Celebrating the Sesquicentennial of the 15th Amendment
This February 3rd marked the 150th anniversary of the ratification of 15th Amendment to the Constitution. The 15th Amendment declared that the “right of citizens of the United States to vote shall not be denied or abridged by the United States or by any state on account of race, color, or previous condition of servitude.”
For a brief period of time after its ratification, African-American men were able to vote. The new influx of African-American voters brought sweeping changes in the South, including the rise of the Republican Party and the election of Sen. Hiram R. Revels, the first of a dozen African-American men to serve in Congress during the Reconstruction Era.
Unfortunately, as the 1870s drew to an end, so did the enforcement of the Constitutional protections granted by the 15th and 14th Amendments. Through the use of poll taxes, disparate application of literacy and citizenship test, Jim Crow Laws, violence and intimidation, many states undermined the Constitution and denied the vote to African-Americans, once again.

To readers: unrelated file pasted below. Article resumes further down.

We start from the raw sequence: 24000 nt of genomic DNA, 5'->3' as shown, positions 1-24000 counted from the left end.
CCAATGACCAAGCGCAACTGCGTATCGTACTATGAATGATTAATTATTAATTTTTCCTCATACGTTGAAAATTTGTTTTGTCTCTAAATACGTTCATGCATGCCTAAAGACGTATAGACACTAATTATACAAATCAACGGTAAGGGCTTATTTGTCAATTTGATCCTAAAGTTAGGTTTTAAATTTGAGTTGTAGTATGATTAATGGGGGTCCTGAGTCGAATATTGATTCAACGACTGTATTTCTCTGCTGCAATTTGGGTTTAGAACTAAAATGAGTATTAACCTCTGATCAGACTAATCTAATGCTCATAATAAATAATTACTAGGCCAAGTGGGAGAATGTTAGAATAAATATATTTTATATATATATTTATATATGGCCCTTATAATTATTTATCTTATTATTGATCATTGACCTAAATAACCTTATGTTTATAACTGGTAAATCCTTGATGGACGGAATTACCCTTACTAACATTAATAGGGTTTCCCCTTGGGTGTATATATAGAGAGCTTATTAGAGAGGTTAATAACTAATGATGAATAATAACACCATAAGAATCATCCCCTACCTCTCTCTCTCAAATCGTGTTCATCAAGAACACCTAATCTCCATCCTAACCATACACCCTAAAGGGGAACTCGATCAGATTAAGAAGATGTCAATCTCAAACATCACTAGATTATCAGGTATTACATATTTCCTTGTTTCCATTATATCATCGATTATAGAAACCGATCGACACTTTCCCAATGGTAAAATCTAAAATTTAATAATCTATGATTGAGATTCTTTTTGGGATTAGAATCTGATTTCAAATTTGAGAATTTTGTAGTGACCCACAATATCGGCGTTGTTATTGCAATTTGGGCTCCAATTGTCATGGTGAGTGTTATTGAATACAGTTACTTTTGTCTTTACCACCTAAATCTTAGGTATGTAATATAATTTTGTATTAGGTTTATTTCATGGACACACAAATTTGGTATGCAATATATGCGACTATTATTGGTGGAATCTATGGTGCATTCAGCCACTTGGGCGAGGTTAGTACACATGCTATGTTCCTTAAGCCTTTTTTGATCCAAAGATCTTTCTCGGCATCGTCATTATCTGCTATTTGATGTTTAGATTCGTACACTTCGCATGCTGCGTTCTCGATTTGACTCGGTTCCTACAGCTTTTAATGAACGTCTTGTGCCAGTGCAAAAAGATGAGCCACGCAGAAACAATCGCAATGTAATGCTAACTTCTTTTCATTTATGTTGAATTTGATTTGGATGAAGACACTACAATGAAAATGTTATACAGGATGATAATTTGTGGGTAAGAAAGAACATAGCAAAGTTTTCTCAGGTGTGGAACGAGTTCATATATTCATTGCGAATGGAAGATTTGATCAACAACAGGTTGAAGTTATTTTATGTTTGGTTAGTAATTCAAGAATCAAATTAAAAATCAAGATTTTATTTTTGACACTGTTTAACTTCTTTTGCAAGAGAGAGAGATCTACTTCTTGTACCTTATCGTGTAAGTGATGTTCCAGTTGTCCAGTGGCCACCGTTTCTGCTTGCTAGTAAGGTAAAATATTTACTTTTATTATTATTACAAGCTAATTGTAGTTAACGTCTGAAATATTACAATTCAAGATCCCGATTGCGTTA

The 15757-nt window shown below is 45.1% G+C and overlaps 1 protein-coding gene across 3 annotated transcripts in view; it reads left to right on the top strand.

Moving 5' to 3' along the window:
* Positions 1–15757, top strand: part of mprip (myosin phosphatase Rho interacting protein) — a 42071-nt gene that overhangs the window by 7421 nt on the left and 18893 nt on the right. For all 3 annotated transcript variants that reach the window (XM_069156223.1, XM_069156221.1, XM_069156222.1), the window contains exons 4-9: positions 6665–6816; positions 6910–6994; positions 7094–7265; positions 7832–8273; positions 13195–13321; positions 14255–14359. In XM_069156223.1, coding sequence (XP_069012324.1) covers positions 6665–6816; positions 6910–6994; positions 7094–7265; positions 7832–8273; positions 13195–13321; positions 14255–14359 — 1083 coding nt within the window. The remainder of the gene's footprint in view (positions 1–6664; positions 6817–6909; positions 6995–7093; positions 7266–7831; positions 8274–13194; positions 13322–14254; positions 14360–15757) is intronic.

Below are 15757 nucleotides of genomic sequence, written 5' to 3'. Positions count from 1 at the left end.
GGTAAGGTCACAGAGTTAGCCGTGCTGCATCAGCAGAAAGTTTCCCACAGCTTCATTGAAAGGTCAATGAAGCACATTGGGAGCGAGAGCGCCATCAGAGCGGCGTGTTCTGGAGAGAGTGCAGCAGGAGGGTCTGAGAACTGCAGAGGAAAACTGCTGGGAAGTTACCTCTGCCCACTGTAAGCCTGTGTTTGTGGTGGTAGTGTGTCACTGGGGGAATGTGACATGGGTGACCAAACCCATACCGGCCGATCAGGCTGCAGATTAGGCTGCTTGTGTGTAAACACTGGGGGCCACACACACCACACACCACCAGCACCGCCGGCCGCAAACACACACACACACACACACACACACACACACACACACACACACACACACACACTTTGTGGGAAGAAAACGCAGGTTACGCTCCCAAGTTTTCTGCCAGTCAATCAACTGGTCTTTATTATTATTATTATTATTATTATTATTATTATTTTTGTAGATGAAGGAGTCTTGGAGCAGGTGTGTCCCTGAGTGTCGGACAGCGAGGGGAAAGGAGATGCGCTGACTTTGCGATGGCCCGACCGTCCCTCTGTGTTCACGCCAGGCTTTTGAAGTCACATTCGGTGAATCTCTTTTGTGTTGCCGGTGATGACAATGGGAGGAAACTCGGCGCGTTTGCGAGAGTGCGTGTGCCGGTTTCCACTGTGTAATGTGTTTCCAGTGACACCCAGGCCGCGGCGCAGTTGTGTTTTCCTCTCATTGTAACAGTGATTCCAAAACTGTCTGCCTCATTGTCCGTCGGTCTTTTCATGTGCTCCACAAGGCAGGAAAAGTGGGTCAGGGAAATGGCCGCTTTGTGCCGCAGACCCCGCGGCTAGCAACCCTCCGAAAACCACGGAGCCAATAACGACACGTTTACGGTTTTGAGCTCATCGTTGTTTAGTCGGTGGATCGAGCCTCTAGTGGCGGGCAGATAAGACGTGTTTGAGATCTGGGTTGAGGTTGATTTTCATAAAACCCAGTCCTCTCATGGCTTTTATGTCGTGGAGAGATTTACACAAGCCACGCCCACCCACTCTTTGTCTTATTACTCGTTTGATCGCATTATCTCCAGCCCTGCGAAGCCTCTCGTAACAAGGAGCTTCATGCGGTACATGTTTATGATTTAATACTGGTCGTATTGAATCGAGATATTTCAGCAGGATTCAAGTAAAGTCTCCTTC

It wasn’t until the passage of the Voting Rights Act of 1965 signed by Lyndon B. Johnson nearly a century later, that the 15th Amendment began to be enforced. In 1964, the 24th Amendment banned poll taxes in Federal elections, and in Harper v. Virginia Board of Elections (1966) the U.S. Supreme Court overruled prior case law and determined that state poll taxes are unconstitutional.
February is National African American History Month, and this year’s theme is the “African Americans and the Vote.” Additionally, this year marks not only the sesquicentennial of the 15th Amendment but the centennial of the 19th Amendment, which guaranteed women the right to vote. Let us take this opportunity to remember the work that prior generations have done to protect our democracy and celebrate by registering to vote and voting in the California primary elections on March 3rd!